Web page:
On May 26, I attended the 2010 Alliance for Sustainable Colorado Regional Sustainability Roundtable in Rifle. Grand Junction was well represented with 17 of the 65 event participants hailing from the Grand Valley.
You may not be aware that Rifle is on the cutting edge of sustainability measures. The area will soon have a biofuels plant, which will turn grass and other materials into fuel for transportation.
One of four pilot communities, Rifle was selected to take part in Colorado's Sustainable Main Streets Initiative. Rifle also is home to Rocky Mountain Alternative Fueling, a company working on compressed natural gas stations.
Just to refresh your memory, the Alliance for Sustainable Colorado is housed in a rehabilitated historic Denver building constructed to LEED (Leadership in Energy and Environmental Design) standards. The group's motto is "Advancing sustainability through collaboration."
The alliance subscribes to the African proverb, "if you want to go fast, go alone. If you want to go far, go with others." Kelly Landau, who works on outreach and education for the organization, epitomizes this philosophy. She takes great pride in making collaboration simple by handling meeting details and essential follow-up data dissemination.
Once again, the roundtable was conducted in a sustainable fashion and was very productive. Facilitators stressed the Triple Bottom Line for business. This perspective looks at any action through the prism of this question: Does this benefit people, planet and profit?
We were informed about the latest in progress around the state. An exciting development is that the Colorado Department of Local Affairs (DOLA) has hired a new sustainability director and recently adopted seven principles of sustainability.
Seven Principles of Sustainability
DOLA integrates planning and investment by partnering with other local, state and federal
agencies to strengthen Colorado Communities. DOLA's approach centers on seven basic
sustainable community development principles. Adapted from the federal sustainability
principles agreed upon by the Departments of Transportation and Housing and Urban
Development and the Environmental Protection Agency, DOLA tailored them to fit Colorado.
o Increase economic competitiveness
Invest in education and training for the global economy, attract and position
employment centers near housing and transit, expand business access and promote
rural economic development that preserves and enhances community identity
o Promote equitable, affordable housing
Identify, encourage and invest in quality, energy efficient, affordable housing near
jobs, shopping and public and recreation amenities
o Support existing communities
Strategically optimize goal driven infrastructure funding to maximize investment,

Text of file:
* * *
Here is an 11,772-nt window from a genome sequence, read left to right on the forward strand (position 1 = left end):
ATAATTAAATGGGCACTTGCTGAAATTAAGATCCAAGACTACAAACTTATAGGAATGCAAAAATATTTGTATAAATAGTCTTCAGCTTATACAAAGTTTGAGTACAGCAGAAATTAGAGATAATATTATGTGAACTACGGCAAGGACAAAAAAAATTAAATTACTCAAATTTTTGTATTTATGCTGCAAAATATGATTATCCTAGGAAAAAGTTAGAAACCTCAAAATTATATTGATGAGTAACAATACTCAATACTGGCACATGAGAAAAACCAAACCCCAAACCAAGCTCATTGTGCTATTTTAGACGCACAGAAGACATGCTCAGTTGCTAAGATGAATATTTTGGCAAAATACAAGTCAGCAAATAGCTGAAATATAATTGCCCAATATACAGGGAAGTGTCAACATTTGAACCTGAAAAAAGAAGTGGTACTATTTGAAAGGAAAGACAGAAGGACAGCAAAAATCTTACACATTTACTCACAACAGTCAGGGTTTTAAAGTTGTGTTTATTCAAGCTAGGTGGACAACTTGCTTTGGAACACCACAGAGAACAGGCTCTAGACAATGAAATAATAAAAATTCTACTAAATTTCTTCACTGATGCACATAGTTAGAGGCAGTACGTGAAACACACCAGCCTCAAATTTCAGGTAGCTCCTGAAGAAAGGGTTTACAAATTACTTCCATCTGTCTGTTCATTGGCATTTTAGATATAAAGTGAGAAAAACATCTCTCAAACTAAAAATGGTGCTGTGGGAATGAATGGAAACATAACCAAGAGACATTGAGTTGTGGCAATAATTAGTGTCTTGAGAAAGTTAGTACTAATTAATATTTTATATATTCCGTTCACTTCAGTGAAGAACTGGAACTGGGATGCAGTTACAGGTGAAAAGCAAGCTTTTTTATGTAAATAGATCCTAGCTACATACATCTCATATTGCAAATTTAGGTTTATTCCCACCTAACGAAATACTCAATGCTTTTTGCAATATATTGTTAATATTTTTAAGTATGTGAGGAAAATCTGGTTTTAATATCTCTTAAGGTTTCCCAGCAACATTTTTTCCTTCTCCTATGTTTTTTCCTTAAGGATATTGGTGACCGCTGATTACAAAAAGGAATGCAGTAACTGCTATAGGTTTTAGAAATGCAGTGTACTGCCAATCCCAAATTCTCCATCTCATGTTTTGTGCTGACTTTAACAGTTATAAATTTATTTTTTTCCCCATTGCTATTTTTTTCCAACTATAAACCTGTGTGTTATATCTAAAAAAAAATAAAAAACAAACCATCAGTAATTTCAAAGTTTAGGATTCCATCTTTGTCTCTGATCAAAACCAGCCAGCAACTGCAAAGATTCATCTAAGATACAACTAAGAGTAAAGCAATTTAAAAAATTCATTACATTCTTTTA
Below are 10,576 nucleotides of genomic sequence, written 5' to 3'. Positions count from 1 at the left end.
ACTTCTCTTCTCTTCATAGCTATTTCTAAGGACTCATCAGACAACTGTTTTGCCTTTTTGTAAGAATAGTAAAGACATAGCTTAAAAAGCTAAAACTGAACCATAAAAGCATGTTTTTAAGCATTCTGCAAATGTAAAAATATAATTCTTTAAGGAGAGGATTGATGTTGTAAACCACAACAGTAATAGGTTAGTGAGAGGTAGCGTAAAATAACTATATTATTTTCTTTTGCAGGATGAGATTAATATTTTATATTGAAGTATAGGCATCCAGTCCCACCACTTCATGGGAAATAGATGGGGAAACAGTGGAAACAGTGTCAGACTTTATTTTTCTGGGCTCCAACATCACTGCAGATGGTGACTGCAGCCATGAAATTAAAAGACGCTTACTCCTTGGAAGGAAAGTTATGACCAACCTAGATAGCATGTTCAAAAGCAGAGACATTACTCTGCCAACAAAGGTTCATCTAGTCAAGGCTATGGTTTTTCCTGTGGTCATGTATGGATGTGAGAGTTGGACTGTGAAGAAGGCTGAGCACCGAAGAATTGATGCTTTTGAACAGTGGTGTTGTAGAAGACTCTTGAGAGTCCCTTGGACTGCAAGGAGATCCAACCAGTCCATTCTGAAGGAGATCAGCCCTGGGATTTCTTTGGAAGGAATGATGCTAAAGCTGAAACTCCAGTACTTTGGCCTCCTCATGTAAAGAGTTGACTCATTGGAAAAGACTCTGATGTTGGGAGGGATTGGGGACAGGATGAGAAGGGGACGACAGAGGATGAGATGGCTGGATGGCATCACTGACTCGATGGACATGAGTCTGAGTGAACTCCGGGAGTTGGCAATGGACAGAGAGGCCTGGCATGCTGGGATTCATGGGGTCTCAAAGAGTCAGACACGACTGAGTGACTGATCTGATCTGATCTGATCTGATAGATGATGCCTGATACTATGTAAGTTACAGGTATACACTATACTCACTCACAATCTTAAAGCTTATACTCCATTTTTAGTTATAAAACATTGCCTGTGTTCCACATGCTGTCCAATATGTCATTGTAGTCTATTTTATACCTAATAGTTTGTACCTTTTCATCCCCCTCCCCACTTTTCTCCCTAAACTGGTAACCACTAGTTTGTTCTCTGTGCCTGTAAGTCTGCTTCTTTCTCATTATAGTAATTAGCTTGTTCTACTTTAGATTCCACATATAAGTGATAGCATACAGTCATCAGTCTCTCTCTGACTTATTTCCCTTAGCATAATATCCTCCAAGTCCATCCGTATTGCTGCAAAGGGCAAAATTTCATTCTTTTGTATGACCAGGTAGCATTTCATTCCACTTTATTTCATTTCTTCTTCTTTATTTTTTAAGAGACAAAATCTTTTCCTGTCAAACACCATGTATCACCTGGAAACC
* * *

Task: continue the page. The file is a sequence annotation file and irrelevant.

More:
support long term viability and revitalize communities
o Provide more transportation choices
Improve safe, reliable and affordable transportation choices to reduce traffic
congestion and improve air quality; create transit-oriented neighborhoods with biking
and walking opportunities
o Conserve, responsibly utilize and protect valuable natural resources
Focus investments which plan for and conserve a clean water supply, improve air
quality, protect natural resources, and promote local and regional food systems,
energy efficiency and renewable energy
o Value healthy communities and neighborhoods
Support unique and historic community characteristics by investing in quality
schools, prosperous and sustainable downtowns, and healthy, safe, walkable
o Enhance integrated planning and investment
Align policies to remove barriers, maximize and leverage funding and increase
accountability and effectiveness of government programs
Housing Resources of Western Colorado shared information about a state legislation effort (House Bill 1328) that creates a Colorado new energy improvement district to provide a potential funding source for clean energy projects. H.B. 1328 promotes Property Assessed Clean Energy or PACE programs.
According to the Colorado House Democrats website, "these are convenient finance programs that raise funds for residential and commercial projects that promote energy efficiency and renewable energy and remove the upfront obstacle of obtaining funds to finance the project. PACE payments are made through individual property assessments from those who voluntarily choose to participate."
Roundtable participants spent a great deal of time brainstorming about local food and water issues, as well as transportation. Numerous ideas were discussed, prioritized and presented to the group.
The entire assembly then decided what items were ripe for development. Details about the session can be found at the alliance website.
By the end of the session, I realized I had learned quite a bit since the 2009 roundtable during which I remember feeling amazed at how much was going on in Colorado that was new to me.
Since then, I have researched many ideas for this column, attended the Energy Management Symposium at Mesa State College and several energy briefings and the gas rig tour through the Grand Junction Area Chamber of Commerce.
To create continuity of progress, a Sustainability Council is being formed for the Grand Junction area that will coordinate with a regional group through the alliance.
Hopefully, many of the great ideas from the roundtable will soon be put into action locally.
This blog originally ran as a SustainAbility column in the Daily Sentinel/gjsentinel.com.